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*Frank Robinson was born on this date in 1935. He was a Black professional baseball player and manager.
Frank Robinson was born in Beaumont, Texas, the youngest of ten children born to Frank Robinson and Ruth Shaw. His parents divorced when he was an infant and his mother moved with her children first to Alameda, California, and then to the West Oakland, California. He attended Oakland’s McClymonds High School, where he was a basketball teammate of Bill Russell. He was a baseball teammate of Vada Pinson and Curt Flood. He also played American Legion Baseball.
In 1953, a scout for the Cincinnati Reds, signed Robinson to a contract worth $3,500. He made his professional debut for the Ogden Reds of the Class C Pioneer League. He was promoted to the Tulsa Oilers of the Class AA Texas League in 1954, but was demoted to the Columbia Reds of the Class A South Atlantic Leaguein 1955. Robinson made his major league debut in 1956 with the Cincinnati Reds. He tied the then-record of 38 home runs by a rookie and was named Rookie of the Year. While playing for the Reds in the late 1950s, Robinson attended Xavier University in Cincinnati during the off-seasons.
The Reds won the NL pennant in 1961 and Robinson won his first MVP, (in July he batted .409, hit 13 home runs, and drove in 34 RBIs to win NL Player of the Month),. The last time the NL played a 154-game schedule was his best offensive year was in 1962. That season he hit .342 with 39 home runs, 51 doubles, 208hits (his only 200+ hit season), 136 RBIs and 134 runs in 162 games. The Reds lost the 1961 World Series to the New York Yankees. Robinson was a fierce player. He spiked Johnny Logan in 1957, causing Logan to miss six weeks. He also got into a fist fight with Eddie Mathews in 1960.
Prior to the 1966 season, the Reds traded him to the Baltimore Orioles. That year Robinson won the Triple Crown with the World Series champion Orioles. In Robinson's first year in Baltimore he led the American League with a .316 batting average (the lowest ever by a Triple Crown winner), 49 home runs (the most ever by a right-handed Triple crown winner) and 122 runs batted in. While in Baltimore, he became active in the American Civil Rights Movement. He originally declined membership in the NAACP unless the organization promised not to make him do public appearances. However, after witnessing Baltimore's segregated housing and discriminatory real estate practices, he reconsidered and became a speaker on racial issues.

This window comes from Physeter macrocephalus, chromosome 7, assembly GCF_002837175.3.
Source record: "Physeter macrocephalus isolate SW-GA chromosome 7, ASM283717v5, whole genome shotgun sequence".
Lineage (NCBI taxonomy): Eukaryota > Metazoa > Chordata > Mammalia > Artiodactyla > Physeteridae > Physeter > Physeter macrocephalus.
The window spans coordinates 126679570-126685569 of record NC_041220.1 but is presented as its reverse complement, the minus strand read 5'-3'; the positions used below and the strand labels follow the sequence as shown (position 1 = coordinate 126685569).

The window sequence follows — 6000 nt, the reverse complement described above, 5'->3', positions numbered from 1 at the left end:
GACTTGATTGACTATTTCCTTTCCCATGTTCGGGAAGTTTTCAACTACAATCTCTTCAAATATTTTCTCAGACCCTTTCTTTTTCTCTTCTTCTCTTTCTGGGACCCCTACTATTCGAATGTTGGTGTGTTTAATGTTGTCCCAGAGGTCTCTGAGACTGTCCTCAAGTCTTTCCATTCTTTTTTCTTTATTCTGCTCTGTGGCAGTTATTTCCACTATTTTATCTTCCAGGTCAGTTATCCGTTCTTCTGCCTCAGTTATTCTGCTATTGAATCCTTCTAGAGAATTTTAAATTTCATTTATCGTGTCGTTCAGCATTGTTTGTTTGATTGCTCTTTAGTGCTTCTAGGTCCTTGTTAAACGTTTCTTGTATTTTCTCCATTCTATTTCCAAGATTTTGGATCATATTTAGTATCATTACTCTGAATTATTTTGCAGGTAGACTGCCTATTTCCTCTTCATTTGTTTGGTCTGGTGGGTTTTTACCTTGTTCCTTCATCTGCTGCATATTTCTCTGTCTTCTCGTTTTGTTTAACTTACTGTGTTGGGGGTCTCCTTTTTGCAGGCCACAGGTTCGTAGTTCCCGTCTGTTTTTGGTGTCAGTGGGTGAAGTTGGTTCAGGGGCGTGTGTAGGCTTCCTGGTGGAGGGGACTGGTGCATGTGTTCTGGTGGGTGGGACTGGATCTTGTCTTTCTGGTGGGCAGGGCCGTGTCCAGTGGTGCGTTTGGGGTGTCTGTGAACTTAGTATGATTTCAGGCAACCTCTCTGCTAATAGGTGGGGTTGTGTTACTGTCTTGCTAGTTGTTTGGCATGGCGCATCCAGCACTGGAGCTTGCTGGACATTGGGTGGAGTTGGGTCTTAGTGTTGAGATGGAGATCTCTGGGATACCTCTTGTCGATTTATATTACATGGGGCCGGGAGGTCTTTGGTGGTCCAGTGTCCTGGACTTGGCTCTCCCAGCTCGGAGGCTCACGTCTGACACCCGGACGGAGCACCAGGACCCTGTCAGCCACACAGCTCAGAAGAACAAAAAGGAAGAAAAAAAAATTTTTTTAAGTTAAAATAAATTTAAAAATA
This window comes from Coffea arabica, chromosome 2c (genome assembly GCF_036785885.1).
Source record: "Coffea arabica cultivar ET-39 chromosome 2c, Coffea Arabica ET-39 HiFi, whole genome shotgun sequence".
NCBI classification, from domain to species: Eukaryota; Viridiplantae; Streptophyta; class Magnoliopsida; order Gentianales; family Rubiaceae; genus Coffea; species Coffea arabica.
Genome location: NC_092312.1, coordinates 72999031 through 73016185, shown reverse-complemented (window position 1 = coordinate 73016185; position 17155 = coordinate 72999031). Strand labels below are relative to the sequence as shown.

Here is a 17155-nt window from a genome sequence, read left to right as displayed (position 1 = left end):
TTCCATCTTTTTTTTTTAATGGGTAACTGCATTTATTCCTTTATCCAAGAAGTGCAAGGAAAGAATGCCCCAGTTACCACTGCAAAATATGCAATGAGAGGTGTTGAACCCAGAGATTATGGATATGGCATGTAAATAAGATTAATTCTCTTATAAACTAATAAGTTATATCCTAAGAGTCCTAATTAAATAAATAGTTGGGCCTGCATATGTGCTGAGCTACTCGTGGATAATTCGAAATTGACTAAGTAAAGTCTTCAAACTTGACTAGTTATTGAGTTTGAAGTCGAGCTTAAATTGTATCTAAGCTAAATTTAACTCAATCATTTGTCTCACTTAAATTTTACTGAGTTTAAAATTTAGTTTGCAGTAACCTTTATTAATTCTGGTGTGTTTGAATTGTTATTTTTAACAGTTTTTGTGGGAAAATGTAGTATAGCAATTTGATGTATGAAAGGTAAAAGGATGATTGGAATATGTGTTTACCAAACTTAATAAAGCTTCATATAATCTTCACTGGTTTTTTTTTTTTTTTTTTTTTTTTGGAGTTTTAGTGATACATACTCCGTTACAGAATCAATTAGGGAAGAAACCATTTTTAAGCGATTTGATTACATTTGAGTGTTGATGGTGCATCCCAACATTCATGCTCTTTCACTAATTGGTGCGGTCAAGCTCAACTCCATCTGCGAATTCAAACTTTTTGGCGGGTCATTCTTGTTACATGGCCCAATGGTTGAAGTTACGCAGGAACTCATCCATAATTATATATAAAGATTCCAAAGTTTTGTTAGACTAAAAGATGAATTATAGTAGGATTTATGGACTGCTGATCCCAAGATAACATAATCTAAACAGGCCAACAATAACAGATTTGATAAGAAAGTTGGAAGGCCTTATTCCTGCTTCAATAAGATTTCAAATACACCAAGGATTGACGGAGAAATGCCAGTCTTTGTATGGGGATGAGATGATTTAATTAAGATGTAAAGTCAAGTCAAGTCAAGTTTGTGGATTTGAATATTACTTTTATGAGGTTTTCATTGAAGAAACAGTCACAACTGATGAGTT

On May 8, 1966, Robinson became the only player ever to hit a home run completely out of Memorial Stadium. The shot came off of Luis Tiant in the second game of a doubleheader against the Cleveland Indians, and the home run measured 541 feet (165 m). Until the Orioles' move to Camden Yards in 1991, a flag labeled "HERE" was flown at the spot where the ball left the stadium. The Orioles won the 1966 World Series and Robinson won the World Series MVP Award. In the Orioles' four-game sweep of the defending champion Los Angeles Dodgers, Robinson hit two home runs. Both home runs were hit off Don Drysdale. On June 26, 1970, Robinson hit back-to-back grand slams (in the fifth and sixth innings) in the Orioles' 12–2 win over the Washington Senators at RFK Stadium. The same runners were on base on both home runs Dave McNally on third, Don Buford on second and Paul Blair on first. The Orioles won three consecutive pennants between 1969 and 1971 and won the 1970 World Series over his old club Cincinnati.
In 1971, the Orioles traded Robinson to the Los Angeles Dodgers. He played 103 games, while compiling a .251 batting average, 59 RBIs, 86 hits, and 19 home runs. In November of that year, he was traded to the California Angels. He played 147 games in 1973 and 129 in 1974. In his tenure with the Angels, he hit for a .259 average while having 50 home runs, 249 hits, and 160 RBIs. In 1974, the Angels traded him to the Cleveland Indians. Three weeks later, the Indians named him their manager, and persuaded him to continue playing. Robinson met his wife, Barbara Ann Cole, in 1961. They married that year had two children Frank Kevin and Nichelle. They lived in Los Angeles, where Barbara sold real estate.
In his first at bat as a player/manager for Cleveland in 1975, he hit a home run against the Yankees. He injured his shoulder in 1975 and he retired from playing after the 1976 season, after batting .226 with 14 home runs in 235 at bats for Cleveland from 1974 through 1976. During a 21-year baseball career, he batted .294 with 586 home runs, 1,812 runs batted in, and 2,943 hits. At his retirement, his 586 career home runs were the fourth-best in history (behind only Hank Aaron, Babe Ruth and Willie Mays). He is second on Cincinnati's all-time home run leaders list (324, behind Johnny Bench) and is the Reds' all-time leader in slugging percentage (.554).
Robinson was the first Black manager in MLB history. He managed the Cleveland Indians during the last two years of his playing career, compiling a 186 - 189 record. He went on to manage the San Francisco Giants, the Baltimore Orioles, and the Montreal Expos/Washington Nationals. He was the honorary President of the American League. Frank Robinson died in Los Angeles on February 7, 2019, at the age of 83, as a result of bone cancer.